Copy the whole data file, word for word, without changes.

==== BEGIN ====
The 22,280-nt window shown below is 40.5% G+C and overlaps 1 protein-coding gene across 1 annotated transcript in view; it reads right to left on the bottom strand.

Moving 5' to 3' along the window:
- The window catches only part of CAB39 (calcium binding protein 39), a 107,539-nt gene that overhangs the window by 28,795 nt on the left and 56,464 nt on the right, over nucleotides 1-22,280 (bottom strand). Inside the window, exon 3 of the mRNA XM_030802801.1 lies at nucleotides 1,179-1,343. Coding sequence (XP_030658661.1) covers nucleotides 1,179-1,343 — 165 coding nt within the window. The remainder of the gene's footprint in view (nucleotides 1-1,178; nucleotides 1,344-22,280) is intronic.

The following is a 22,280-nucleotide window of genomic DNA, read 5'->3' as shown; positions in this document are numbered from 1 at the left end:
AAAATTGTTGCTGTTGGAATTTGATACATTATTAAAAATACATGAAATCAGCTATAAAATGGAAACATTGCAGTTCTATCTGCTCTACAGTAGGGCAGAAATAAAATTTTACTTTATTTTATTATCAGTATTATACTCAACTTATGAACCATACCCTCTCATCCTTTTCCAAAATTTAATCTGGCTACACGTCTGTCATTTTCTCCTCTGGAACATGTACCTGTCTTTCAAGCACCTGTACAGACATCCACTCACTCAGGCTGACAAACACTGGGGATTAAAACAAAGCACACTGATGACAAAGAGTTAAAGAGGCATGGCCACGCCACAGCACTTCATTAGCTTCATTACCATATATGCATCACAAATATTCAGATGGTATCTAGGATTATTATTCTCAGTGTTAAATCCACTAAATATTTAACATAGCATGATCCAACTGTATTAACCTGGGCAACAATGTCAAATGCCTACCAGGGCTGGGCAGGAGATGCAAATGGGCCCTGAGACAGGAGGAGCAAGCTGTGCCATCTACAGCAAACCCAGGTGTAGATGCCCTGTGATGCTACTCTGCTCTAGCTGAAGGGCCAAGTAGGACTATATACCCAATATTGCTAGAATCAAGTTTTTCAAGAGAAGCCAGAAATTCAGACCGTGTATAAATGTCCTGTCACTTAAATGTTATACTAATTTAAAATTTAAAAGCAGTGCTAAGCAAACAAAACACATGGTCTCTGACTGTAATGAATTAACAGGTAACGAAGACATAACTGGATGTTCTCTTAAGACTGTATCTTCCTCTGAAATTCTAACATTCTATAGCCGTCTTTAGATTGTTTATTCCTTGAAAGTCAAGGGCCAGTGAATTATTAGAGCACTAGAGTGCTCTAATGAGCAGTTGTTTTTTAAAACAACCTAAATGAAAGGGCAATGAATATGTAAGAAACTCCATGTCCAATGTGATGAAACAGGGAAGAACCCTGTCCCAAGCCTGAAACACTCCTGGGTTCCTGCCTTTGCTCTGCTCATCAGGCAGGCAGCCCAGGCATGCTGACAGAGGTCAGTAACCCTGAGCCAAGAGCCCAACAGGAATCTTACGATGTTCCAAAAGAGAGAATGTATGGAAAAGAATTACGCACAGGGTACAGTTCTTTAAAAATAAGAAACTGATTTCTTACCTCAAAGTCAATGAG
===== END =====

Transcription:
The 22,280-nt window shown below is 40.5% G+C and overlaps 1 protein-coding gene across 1 annotated transcript in view; it reads right to left on the bottom strand.

Moving 5' to 3' along the window:
- The window catches only part of CAB39 (calcium binding protein 39), a 107,539-nt gene that overhangs the window by 28,795 nt on the left and 56,464 nt on the right, over nucleotides 1-22,280 (bottom strand). Inside the window, exon 3 of the mRNA XM_030802801.1 lies at nucleotides 1,179-1,343. Coding sequence (XP_030658661.1) covers nucleotides 1,179-1,343 — 165 coding nt within the window. The remainder of the gene's footprint in view (nucleotides 1-1,178; nucleotides 1,344-22,280) is intronic.

The following is a 22,280-nucleotide window of genomic DNA, read 5'->3' as shown; positions in this document are numbered from 1 at the left end:
AAAATTGTTGCTGTTGGAATTTGATACATTATTAAAAATACATGAAATCAGCTATAAAATGGAAACATTGCAGTTCTATCTGCTCTACAGTAGGGCAGAAATAAAATTTTACTTTATTTTATTATCAGTATTATACTCAACTTATGAACCATACCCTCTCATCCTTTTCCAAAATTTAATCTGGCTACACGTCTGTCATTTTCTCCTCTGGAACATGTACCTGTCTTTCAAGCACCTGTACAGACATCCACTCACTCAGGCTGACAAACACTGGGGATTAAAACAAAGCACACTGATGACAAAGAGTTAAAGAGGCATGGCCACGCCACAGCACTTCATTAGCTTCATTACCATATATGCATCACAAATATTCAGATGGTATCTAGGATTATTATTCTCAGTGTTAAATCCACTAAATATTTAACATAGCATGATCCAACTGTATTAACCTGGGCAACAATGTCAAATGCCTACCAGGGCTGGGCAGGAGATGCAAATGGGCCCTGAGACAGGAGGAGCAAGCTGTGCCATCTACAGCAAACCCAGGTGTAGATGCCCTGTGATGCTACTCTGCTCTAGCTGAAGGGCCAAGTAGGACTATATACCCAATATTGCTAGAATCAAGTTTTTCAAGAGAAGCCAGAAATTCAGACCGTGTATAAATGTCCTGTCACTTAAATGTTATACTAATTTAAAATTTAAAAGCAGTGCTAAGCAAACAAAACACATGGTCTCTGACTGTAATGAATTAACAGGTAACGAAGACATAACTGGATGTTCTCTTAAGACTGTATCTTCCTCTGAAATTCTAACATTCTATAGCCGTCTTTAGATTGTTTATTCCTTGAAAGTCAAGGGCCAGTGAATTATTAGAGCACTAGAGTGCTCTAATGAGCAGTTGTTTTTTAAAACAACCTAAATGAAAGGGCAATGAATATGTAAGAAACTCCATGTCCAATGTGATGAAACAGGGAAGAACCCTGTCCCAAGCCTGAAACACTCCTGGGTTCCTGCCTTTGCTCTGCTCATCAGGCAGGCAGCCCAGGCATGCTGACAGAGGTCAGTAACCCTGAGCCAAGAGCCCAACAGGAATCTTACGATGTTCCAAAAGAGAGAATGTATGGAAAAGAATTACGCACAGGGTACAGTTCTTTAAAAATAAGAAACTGATTTCTTACCTCAAAGTCAATGAG